We expect to lose grandparents and even our parents as we get older. Death, after all, is an inevitable part of our human existence. But the unexpected death of a young loved one is always hard to comprehend. Our human nature makes us ask why. We question God. We shake our fists at the sky and scream out at the unfairness of it all.
The last thing I would have expected is that I would become a widow at the age of forty. Julian and I made so many plans. We talked about our future. We laughed about growing old and what kind of senior citizens we would both become. But we never talked about what it would be like if one of us died unexpectedly and so young.
Looking back now, I feel that I was selfish to think that death couldn’t affect our little family. I took so many things for granted. I had that “I can tell him tomorrow” attitude. My last text to Julian simply said “Ok”, because I thought, I can tell him I love him later. I didn’t say “good-bye”, because I didn’t know it was good-bye.
I wrestled with so many could haves, would haves and should haves after Julian died. I struggled to understand how he could have deserved to die. I wanted to slam my fist into something solid when I thought of how he should have waited one more day to come home. I thought of different scenarios of our life today if he would have survived the accident.
Over the past several years since Julian died, I've gone from acceptance, back to bargaining, to anger and come full circle to feel all the emotional stages of grief again and again. Sometimes, they can all hit me in the same day – like a merciless tidal wave that knocks me to my knees. Guilt creeps up from my stomach into my throat and nearly chokes me to death some days. On other days, I share happy moments with my children and only happy memories of Julian cross my mind.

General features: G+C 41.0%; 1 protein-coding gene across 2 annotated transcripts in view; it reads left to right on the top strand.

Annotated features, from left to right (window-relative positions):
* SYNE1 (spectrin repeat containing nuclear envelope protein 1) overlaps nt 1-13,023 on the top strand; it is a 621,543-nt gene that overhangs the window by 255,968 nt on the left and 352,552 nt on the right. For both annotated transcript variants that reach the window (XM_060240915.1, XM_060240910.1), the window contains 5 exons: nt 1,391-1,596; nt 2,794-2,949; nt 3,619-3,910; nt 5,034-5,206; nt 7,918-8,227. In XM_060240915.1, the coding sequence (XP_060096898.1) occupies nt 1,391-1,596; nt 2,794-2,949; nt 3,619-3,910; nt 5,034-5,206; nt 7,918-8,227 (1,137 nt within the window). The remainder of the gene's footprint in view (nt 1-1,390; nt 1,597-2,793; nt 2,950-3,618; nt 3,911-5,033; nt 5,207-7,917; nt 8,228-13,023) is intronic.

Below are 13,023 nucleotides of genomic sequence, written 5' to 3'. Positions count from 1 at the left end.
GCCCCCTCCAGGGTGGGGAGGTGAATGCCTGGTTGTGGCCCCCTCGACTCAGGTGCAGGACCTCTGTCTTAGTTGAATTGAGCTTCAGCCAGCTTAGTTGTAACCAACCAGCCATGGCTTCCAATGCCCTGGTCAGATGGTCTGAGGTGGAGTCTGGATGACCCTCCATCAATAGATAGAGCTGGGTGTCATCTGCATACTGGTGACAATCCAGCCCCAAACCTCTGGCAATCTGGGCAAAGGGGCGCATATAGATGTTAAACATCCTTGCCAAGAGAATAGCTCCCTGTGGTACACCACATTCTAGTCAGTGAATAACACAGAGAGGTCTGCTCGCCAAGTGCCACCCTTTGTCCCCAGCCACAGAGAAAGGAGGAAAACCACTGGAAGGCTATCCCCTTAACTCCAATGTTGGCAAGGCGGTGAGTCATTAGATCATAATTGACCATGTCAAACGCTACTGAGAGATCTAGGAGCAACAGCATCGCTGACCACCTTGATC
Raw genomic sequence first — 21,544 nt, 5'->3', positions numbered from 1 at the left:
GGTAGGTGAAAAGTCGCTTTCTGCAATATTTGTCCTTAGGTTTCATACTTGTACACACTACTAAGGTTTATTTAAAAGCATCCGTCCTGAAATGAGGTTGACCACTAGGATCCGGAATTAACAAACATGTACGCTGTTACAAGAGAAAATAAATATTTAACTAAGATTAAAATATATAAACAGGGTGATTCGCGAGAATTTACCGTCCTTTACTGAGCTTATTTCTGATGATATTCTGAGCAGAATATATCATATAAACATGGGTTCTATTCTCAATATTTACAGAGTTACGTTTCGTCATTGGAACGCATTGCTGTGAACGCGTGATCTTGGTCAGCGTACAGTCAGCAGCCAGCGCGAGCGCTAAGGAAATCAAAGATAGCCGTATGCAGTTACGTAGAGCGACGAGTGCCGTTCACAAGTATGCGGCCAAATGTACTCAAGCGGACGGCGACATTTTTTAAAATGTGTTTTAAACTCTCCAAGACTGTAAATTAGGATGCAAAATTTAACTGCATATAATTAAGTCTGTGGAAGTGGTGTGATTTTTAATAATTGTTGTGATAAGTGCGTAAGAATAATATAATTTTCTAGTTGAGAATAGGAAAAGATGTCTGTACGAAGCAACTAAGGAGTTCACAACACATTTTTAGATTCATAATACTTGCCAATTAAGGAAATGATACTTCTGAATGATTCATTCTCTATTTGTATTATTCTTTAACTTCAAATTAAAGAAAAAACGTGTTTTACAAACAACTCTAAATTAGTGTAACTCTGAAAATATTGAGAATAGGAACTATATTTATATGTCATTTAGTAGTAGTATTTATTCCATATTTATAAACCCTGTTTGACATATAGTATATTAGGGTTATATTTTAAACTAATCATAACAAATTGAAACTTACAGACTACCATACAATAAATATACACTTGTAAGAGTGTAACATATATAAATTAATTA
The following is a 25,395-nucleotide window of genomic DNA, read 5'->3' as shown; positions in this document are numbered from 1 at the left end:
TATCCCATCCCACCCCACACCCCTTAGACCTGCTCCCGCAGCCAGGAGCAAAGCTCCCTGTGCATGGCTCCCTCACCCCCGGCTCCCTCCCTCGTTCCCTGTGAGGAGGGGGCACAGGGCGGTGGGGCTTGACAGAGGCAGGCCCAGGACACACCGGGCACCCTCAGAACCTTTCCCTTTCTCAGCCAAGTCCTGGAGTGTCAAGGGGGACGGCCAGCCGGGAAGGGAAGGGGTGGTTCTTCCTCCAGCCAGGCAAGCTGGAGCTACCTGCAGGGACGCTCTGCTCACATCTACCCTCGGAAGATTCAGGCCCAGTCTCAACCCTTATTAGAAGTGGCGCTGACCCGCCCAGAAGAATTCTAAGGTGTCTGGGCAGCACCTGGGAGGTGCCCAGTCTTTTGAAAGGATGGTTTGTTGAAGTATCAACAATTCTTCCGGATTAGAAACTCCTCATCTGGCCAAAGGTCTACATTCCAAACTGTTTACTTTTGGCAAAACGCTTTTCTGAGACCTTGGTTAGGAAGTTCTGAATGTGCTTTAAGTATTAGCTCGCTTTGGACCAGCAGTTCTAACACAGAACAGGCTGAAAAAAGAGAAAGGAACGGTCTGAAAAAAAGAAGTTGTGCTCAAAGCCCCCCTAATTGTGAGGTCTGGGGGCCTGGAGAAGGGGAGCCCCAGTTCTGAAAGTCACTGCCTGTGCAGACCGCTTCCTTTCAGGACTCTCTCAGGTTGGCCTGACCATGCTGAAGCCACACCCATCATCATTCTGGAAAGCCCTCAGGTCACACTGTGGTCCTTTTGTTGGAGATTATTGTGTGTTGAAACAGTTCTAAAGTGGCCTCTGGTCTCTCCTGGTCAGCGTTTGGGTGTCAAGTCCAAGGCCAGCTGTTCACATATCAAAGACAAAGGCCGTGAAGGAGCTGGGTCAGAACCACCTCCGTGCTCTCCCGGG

If I can only learn to live with this grief, then I can learn to live. It’s so crippling some days that I just don’t want to go on another day without him. It’s so unbelievable on other days that I’m sure I am stuck in a horrible nightmare that surely has to end soon.
Julian had an incredibly upbeat, loving spirit. He lived each day as if it were his last. He forgave easily. He spoke kind words about everyone – even his enemies. He always told the children and me just how much he loved us. He wasn’t a “glass half full” kind of person. He was the kind of person to say “Even if it’s only a drop, I have something in my glass to work with.”
Julian was a beautiful person and I want to share the beauty of who he was with the world. His story is simple, but he deserves to be remembered.
(©)Copyright Stephanie Gomez 2014